25. The Legend of Zelda: Oracle of Ages

Originally reviewed on: January 18, 2018

Oracle of Ages is a better game than Link’s Awakening by virtue of having more creativity to its dungeon design. For that matter, while it doesn’t have as ambitious of a story as Link’s Awakening, it does fit in with the series’ identity to a far more effective degree. In fact, one of the things I like about Oracle of Ages is how proactive its villain is. You can actually see the effects Veran has on the world, which was a major problem with its sister title. Having said that, Oracle of Ages does have a problem in how it combines the dual-world gameplay of A Link to the Past with the mechanical way in which Link’s Awakening opened up with mixed results. It’s more consistently good than Justice for All, hence why it ranks higher, but it’s far from the franchise’s pinnacle.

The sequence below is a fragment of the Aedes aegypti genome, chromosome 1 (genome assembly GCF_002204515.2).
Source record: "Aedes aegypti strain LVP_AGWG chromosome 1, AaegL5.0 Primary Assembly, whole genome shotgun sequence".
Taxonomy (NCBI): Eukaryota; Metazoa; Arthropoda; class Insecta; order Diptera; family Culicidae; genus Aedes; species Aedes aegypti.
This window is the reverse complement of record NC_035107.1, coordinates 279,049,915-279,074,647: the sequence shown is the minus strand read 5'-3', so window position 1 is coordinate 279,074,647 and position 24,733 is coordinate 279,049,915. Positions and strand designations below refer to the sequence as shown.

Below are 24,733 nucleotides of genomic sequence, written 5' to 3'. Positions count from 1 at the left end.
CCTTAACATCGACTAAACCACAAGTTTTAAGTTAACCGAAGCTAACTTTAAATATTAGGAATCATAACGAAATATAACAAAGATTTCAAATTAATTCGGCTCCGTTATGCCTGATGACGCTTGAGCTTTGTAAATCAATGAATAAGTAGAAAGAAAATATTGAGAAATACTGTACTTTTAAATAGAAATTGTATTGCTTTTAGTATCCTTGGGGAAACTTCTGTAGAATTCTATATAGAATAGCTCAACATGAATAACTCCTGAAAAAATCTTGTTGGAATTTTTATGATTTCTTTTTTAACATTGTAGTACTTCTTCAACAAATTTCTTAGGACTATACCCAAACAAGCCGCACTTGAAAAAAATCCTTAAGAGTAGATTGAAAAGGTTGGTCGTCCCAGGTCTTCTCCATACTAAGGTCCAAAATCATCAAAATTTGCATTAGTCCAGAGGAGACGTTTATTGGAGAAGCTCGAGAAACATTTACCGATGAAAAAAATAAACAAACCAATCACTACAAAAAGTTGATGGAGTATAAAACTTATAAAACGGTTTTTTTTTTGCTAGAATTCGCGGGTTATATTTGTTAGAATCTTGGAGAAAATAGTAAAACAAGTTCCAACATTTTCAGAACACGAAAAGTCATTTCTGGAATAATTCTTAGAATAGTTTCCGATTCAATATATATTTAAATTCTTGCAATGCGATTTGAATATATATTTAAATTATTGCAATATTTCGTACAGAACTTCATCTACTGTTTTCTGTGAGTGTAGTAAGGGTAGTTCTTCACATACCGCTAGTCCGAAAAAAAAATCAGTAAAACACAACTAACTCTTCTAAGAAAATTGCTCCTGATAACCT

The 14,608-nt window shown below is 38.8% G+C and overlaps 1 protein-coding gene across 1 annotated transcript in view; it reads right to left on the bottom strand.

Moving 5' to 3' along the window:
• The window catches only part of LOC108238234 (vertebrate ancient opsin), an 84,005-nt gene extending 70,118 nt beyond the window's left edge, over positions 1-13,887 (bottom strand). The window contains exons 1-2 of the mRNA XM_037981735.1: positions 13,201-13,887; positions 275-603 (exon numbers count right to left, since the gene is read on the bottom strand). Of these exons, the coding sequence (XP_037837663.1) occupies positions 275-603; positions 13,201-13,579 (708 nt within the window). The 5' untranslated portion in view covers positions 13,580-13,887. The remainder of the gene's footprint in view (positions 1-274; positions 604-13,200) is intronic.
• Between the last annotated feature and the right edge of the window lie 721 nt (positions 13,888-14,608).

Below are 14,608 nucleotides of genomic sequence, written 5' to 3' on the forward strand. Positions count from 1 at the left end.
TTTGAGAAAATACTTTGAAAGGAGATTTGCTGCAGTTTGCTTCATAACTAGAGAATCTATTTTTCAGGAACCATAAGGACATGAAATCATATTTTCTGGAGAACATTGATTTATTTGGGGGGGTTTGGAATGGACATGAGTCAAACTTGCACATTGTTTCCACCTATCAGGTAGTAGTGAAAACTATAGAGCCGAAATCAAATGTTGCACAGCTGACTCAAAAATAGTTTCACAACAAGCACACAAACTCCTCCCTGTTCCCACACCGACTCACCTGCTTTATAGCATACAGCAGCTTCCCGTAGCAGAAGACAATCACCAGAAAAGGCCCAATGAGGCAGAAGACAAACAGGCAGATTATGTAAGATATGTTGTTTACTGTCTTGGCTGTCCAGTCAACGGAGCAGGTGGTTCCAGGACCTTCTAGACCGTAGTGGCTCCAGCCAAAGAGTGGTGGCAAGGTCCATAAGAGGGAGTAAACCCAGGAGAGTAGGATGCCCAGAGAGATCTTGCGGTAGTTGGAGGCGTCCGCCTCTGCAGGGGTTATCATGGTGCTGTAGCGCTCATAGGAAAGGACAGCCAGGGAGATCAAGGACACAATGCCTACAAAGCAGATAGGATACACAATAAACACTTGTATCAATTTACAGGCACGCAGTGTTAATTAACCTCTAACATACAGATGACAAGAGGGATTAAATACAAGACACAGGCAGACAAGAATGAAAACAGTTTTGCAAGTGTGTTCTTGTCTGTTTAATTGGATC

24. BioShock

Originally reviewed on: April 29, 2018

BioShock managed to capture the attention of critics when it was released. Indeed, I have little doubt that when it came to video game storytelling BioShock was in a class of its own… in 2007, that is. Unfortunately, as the indie scene took off and overlooked pockets of the AAA industry began experimenting with video game narratives more, BioShock became less impressive over the years. As it is, it’s a shooter that takes place in several dark corridors in which it’s fairly easy to get lost. Moreover, the level design and plot both falter around the Earth-shattering twist that marks the halfway point and never really recover. I still feel it and its sequel are better games than System Shock 2, however.